On the set with David Zucker in the Holy City

Writer/ Director David Zucker on the set of new Israeli comedy ‘Mossad’ on Jerusalem’s Ben-Yehuda Street, with the film’s director Alon Gur Arye (photo credit: Courtesy)
Writer/ Director David Zucker on the set of new Israeli comedy ‘Mossad’ on Jerusalem’s Ben-Yehuda Street, with the film’s director Alon Gur Arye
(photo credit: Courtesy)
‘That hurts, even though it’s just a prop,” said David Zucker, acclaimed writer/director of such legendary screen comedies Airplane! and The Naked Gun series. He was watching as an actor on the set of the new Israeli comedy, Mossad, which was filming in Jerusalem, got hit on the head with a beer bottle for the second – or was it the third? – time.
Zucker was in Israel as an on-set adviser on the film, which is being directed by Alon Gur Arye, who made the recent Israeli comedy hit Operation Egg. Zucker met Gur Arye, who is a huge admirer of his, when the Israeli director interviewed him on stage for an event in September sponsored by the OneFamily Foundation, a group that provides support for victims of terrorism.
When Zucker was invited to help out with this spy spoof, which, from the scenes I saw being shot, takes a great deal of its inspiration from Zucker’s Top Secret! – a spy comedy in which the hero points out that the date for a planned attack on the NATO submarine conflicts with Simhat Torah – he jumped at the opportunity.
“I’m happy to help Israel out in any way I can,” said Zucker. And if that means shivering in a drafty Jerusalem restaurant on a rainy winter day while many prop beer bottles get broken on an actor’s head, so be it.
He also found time during this visit to appear at the OneFamily Jerusalem headquarters to host a benefit screening of The Naked Gun: From the Files of Police Squad (1988), the first of the popular series, which starred Leslie Nielsen, Priscilla Presley and – he always gets asked about it – O.J. Simpson. Most of the enthusiastic crowd there were English-speakers who remembered the movie from when it came out, but a few brought children who were seeing the very funny police spoof for the first time.
On set of the Mossad movie, Zucker was nothing if not a good sport as he shared the crowded set at the Colony Restaurant with an energetic and loud Israeli crew, some genuine local movie stars and even what can only be described as a rabbit wrangler.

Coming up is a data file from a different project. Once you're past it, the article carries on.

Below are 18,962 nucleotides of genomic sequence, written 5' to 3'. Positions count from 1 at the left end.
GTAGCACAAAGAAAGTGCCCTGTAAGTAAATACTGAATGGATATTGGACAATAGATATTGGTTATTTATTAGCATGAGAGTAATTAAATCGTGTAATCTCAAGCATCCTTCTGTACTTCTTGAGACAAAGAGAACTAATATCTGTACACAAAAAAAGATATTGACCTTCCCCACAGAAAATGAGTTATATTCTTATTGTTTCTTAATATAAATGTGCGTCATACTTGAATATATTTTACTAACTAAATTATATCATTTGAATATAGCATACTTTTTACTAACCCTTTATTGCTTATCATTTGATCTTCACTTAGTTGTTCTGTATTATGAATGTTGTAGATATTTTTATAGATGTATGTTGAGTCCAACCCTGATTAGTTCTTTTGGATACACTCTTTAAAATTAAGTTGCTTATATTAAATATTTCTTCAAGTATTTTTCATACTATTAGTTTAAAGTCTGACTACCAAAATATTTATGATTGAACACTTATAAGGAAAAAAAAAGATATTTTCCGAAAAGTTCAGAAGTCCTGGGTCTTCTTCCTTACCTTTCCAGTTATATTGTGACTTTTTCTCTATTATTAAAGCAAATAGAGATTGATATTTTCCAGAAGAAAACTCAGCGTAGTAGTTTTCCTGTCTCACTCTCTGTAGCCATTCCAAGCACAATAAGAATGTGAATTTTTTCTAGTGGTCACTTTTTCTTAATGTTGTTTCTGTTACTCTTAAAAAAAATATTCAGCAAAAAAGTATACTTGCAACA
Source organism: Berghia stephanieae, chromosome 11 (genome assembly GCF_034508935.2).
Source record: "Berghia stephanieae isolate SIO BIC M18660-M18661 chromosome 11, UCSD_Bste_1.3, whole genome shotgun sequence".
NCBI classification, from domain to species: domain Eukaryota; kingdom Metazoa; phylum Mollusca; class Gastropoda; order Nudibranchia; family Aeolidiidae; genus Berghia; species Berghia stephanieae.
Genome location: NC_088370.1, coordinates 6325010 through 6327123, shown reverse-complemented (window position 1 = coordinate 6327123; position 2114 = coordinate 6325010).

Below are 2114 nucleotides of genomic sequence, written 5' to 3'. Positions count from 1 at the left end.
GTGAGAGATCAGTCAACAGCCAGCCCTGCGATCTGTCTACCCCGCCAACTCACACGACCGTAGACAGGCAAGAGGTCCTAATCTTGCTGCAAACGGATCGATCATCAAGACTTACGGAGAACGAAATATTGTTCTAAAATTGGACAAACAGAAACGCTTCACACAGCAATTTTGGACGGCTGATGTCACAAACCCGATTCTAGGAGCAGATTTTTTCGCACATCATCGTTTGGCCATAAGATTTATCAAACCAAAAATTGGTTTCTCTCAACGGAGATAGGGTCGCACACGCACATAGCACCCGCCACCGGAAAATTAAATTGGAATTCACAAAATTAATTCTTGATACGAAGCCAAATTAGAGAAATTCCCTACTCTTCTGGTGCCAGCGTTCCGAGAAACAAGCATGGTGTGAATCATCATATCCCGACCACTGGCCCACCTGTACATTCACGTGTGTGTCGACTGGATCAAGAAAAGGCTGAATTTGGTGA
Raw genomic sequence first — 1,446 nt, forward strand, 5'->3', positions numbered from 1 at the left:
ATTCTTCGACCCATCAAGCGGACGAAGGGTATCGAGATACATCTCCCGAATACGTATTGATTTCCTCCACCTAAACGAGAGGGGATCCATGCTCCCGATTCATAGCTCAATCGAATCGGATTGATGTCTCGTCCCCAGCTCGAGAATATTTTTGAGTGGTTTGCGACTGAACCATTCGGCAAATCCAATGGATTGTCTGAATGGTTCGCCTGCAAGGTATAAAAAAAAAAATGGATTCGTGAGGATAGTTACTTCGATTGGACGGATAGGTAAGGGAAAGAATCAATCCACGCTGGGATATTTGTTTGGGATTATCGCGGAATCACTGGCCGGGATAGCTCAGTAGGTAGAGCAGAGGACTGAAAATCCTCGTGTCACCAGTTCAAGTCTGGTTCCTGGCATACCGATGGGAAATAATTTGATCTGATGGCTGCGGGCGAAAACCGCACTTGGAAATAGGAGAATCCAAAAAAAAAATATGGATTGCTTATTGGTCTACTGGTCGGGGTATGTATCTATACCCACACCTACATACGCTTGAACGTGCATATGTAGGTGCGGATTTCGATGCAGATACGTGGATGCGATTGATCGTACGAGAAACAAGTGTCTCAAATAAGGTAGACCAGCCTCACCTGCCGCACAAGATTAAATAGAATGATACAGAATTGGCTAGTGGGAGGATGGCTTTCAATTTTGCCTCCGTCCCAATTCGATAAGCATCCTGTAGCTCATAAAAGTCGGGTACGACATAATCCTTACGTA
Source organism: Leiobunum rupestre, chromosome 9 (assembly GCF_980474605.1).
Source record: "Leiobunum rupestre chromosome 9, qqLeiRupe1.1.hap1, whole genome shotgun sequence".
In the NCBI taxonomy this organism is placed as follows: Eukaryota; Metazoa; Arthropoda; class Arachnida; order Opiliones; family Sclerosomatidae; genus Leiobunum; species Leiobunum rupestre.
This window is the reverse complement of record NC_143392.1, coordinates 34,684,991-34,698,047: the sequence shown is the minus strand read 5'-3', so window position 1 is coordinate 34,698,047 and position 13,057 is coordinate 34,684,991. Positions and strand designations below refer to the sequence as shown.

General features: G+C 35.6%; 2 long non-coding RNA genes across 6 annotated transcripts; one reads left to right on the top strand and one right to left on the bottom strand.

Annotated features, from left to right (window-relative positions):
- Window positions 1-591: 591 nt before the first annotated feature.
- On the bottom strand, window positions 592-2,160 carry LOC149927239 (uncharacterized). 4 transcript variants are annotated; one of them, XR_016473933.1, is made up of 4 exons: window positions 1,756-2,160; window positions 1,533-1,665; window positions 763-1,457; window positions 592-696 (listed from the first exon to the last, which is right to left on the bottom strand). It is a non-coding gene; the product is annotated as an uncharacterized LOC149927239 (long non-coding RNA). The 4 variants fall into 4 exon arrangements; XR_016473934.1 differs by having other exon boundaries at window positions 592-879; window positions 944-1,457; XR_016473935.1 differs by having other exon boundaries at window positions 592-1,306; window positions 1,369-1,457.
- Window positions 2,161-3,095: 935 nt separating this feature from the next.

Sitting next to Gur Arye during takes, Zucker, who does not speak Hebrew, said he was given a copy of the script in English and so could follow along. Many of the jokes, especially those involving bottles and bunnies, needed no translation.
But during a break while the crew set up for some new scenes, the cold got to be too much for Zucker, a Wisconsin native who has lived in Los Angeles for over four decades, and he accepted an invitation to do the rest of the interview in my car with the heat on full blast.
Zucker, who made Airplane! and several other comedies with his brother, Jerry Zucker, and his childhood friend, Jim Abrahams, said he was now working on a new Naked Gun movie, Naked Gun 444 and 1/4: Nordberg Did It. Nordberg was the name of O.J. Simpson’s character, but Zucker said the new Naked would be about the son of Frank Drebin, the character played by Nielsen. He had just finished the screenplay, which he co-wrote with Pat Proft and Michael McManus. The fourth installment in The Naked Gun series will spoof three franchises: James Bond, the Bourne movies and the Mission Impossible series.
Casting Naked Gun 4 will be a challenge, said Zucker, because he prefers not to use comedians. To truly make people laugh the way Zucker likes best, “You need someone who’s leading-man handsome” – like Robert Hays from Airplane!, Leslie Nielsen from The Naked Gun series and Val Kilmer from Top Secret! – “but you need someone who’s a clown.”
Tsahi Halevi, whom Zucker has watched on the set of Mossad very closely, fit this bill, he said.
“He’s got it, he’s very funny,” he said, and was interested to learn that Halevi has had primarily serious roles, in movies such as the tragic Bethlehem and the action-thriller TV series Fauda.
Since his work is not topical but pokes fun at serious films, Zucker doesn’t have to keep up with everything that’s out there. He said he found most recent movies and television shows to be derivative and just not that funny.
“Anything that’s original, I’ve got sympathy for,” he says. “But most of it is just franchises, five women in anything, or anything with Kevin Hart and Melissa McCarthy.”
Asked what he has enjoyed in recent years, he said, “Bridesmaids and Bad Grandpa.” He also a big fan of Impractical Jokers, a comedy group whose work is available on trutv.com.
“I can’t even watch more than 20 minutes of them at a time, because I’m just laughing too hard,” he says.
Asked about political correctness and whether it cramped his style these days, Zucker insisted it was not a problem.
“I’ve always been extremely comfortable offending people. It’s never bothered me.” He did acknowledge, however, that there is “some women’s stuff that’s not so funny in 2018.”
But Zucker fans need not worry. He will keep on making any joke that he finds funny.
“If an audience laughs, then you got away with it.”
His playful sense of humor served him well on set and at the OneFamily benefit.
“Life is full of challenges, triumphs and tragedies. I’ve never taken everything seriously. Jews have always done that,” he said, before turning back to the scene where the bartender gets brained with the prop beer bottle.